Overview: Coldsnap as a set is quite a small set, but one thing that it has in abundance is counterspells. Rune Snag, Commandeer, Controvert and Martyr of Frost are all solid counterspells, and they give Coldsnap a deck with the capability to prey on decks that are designed to beat aggro decks. The large counterwall is coupled with Scrying Sheets, the land that doubles as a draw engine. This is a great combination, because it allows Coldsnap to keep mana open to counter, and if nothing is worth countering, it has over a 50% chance of drawing a card at the end of an opponent's turn. In the creature control department, it falls down to 3 different cards with different methods of controlling the pest population. Krovikan Whispers is a temporary control magic with a negligable drawback, Rimewind Taskmage taps down creatures, lands and artifacts before they can be used for ill and Phyrexian Ironfoot is a big, cheap snow creature that has the ability to attack and block similar to a vigilance creature. What Coldsnap really wants to do is postpone and stall the game until it is able to cast Rimefeather Owl and protect it, and if Coldsnap has played enough lands, it can end the game the next turn by turning all of an opponent's lands into snow lands.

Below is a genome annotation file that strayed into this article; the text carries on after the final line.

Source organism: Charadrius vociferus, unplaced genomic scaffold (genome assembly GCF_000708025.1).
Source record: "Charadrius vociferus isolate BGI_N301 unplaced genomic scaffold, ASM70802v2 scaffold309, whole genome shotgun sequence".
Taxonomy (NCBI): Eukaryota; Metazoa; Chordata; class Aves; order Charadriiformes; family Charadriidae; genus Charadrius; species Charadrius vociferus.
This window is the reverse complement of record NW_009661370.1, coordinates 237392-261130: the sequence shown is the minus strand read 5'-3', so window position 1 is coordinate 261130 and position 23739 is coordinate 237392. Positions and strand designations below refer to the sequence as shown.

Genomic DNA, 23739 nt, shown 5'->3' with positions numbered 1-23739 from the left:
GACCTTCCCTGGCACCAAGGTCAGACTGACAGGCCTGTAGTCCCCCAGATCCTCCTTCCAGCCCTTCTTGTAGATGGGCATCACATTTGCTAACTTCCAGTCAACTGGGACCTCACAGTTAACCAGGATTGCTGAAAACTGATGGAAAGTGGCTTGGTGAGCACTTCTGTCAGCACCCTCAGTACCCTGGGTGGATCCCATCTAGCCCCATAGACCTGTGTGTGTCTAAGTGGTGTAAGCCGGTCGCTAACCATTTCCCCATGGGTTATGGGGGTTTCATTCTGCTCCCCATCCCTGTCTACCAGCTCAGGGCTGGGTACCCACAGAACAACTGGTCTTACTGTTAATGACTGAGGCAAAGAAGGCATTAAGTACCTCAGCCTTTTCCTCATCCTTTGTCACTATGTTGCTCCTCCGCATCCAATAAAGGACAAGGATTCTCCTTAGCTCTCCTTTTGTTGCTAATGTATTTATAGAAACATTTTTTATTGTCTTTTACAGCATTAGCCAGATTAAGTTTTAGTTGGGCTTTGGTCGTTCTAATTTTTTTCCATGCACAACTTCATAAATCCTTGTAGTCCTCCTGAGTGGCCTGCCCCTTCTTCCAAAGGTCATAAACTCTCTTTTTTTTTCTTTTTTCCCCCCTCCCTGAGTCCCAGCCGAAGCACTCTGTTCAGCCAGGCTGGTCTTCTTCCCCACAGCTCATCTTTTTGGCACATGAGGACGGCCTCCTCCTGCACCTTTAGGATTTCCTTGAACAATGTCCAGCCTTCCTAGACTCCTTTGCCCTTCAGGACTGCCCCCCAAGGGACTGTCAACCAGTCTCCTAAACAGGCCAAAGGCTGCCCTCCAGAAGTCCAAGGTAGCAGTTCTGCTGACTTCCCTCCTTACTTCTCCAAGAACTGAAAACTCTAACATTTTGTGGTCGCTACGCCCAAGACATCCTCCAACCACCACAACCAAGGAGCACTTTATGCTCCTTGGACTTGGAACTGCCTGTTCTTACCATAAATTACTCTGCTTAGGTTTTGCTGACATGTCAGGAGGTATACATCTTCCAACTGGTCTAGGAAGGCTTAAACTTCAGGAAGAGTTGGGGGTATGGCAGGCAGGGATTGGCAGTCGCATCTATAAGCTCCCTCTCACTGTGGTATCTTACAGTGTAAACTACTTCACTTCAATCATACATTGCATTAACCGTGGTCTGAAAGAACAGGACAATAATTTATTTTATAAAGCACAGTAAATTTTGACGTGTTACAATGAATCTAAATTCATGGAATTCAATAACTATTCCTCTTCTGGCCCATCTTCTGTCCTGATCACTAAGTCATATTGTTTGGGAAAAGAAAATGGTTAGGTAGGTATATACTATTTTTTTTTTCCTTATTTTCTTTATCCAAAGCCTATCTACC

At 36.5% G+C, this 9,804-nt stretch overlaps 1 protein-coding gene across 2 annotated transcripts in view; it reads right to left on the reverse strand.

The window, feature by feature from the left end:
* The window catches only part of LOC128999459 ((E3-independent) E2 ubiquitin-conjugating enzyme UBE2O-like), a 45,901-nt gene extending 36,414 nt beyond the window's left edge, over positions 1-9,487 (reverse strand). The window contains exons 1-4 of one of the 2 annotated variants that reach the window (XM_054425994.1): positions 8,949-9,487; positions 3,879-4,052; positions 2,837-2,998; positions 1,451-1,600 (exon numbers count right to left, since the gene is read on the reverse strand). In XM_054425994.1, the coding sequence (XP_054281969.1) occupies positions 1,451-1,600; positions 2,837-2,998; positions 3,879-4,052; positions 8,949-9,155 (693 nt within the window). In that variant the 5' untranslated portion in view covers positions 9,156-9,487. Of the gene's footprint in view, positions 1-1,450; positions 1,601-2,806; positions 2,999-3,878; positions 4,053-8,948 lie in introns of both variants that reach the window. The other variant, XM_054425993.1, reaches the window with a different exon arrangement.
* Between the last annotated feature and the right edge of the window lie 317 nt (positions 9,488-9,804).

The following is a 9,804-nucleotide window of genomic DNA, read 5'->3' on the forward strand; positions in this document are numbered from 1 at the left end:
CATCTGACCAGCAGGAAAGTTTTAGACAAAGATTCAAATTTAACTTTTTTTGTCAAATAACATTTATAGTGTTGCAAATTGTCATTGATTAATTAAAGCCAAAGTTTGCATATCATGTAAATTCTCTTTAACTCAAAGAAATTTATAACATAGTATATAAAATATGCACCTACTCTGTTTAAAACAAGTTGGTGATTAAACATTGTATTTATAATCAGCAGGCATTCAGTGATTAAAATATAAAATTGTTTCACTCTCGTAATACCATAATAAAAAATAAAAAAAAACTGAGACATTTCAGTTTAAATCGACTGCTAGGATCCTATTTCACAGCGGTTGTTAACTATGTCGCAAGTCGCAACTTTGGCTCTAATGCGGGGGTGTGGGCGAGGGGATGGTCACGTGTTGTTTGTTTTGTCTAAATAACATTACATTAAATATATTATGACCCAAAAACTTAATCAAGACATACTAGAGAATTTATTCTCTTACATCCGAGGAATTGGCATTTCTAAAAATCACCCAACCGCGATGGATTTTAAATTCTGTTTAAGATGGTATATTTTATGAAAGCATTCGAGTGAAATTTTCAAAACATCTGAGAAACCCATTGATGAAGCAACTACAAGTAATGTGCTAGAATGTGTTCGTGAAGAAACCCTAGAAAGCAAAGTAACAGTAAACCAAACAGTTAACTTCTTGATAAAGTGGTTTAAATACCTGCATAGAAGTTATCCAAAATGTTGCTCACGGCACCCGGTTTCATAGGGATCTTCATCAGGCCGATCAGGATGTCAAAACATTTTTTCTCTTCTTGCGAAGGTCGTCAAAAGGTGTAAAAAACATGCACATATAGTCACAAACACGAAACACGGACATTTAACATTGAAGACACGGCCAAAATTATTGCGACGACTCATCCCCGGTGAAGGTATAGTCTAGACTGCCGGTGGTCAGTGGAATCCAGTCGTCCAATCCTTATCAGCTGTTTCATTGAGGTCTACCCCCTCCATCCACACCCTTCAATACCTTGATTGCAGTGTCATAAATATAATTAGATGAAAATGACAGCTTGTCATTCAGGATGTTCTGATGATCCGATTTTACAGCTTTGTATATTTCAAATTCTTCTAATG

Power Cards: Rune Snag, Martyr of Frost, Rimefeather Owl and Heidar, Rimewind Master
Weaknesses: Coldsnap has a problem with faster decks with lots of cheap threats, because it can stress Coldsnap's countermagic and creature control to the breaking point, and without a method of resetting the board, Coldsnap can quickly become overwhelmed.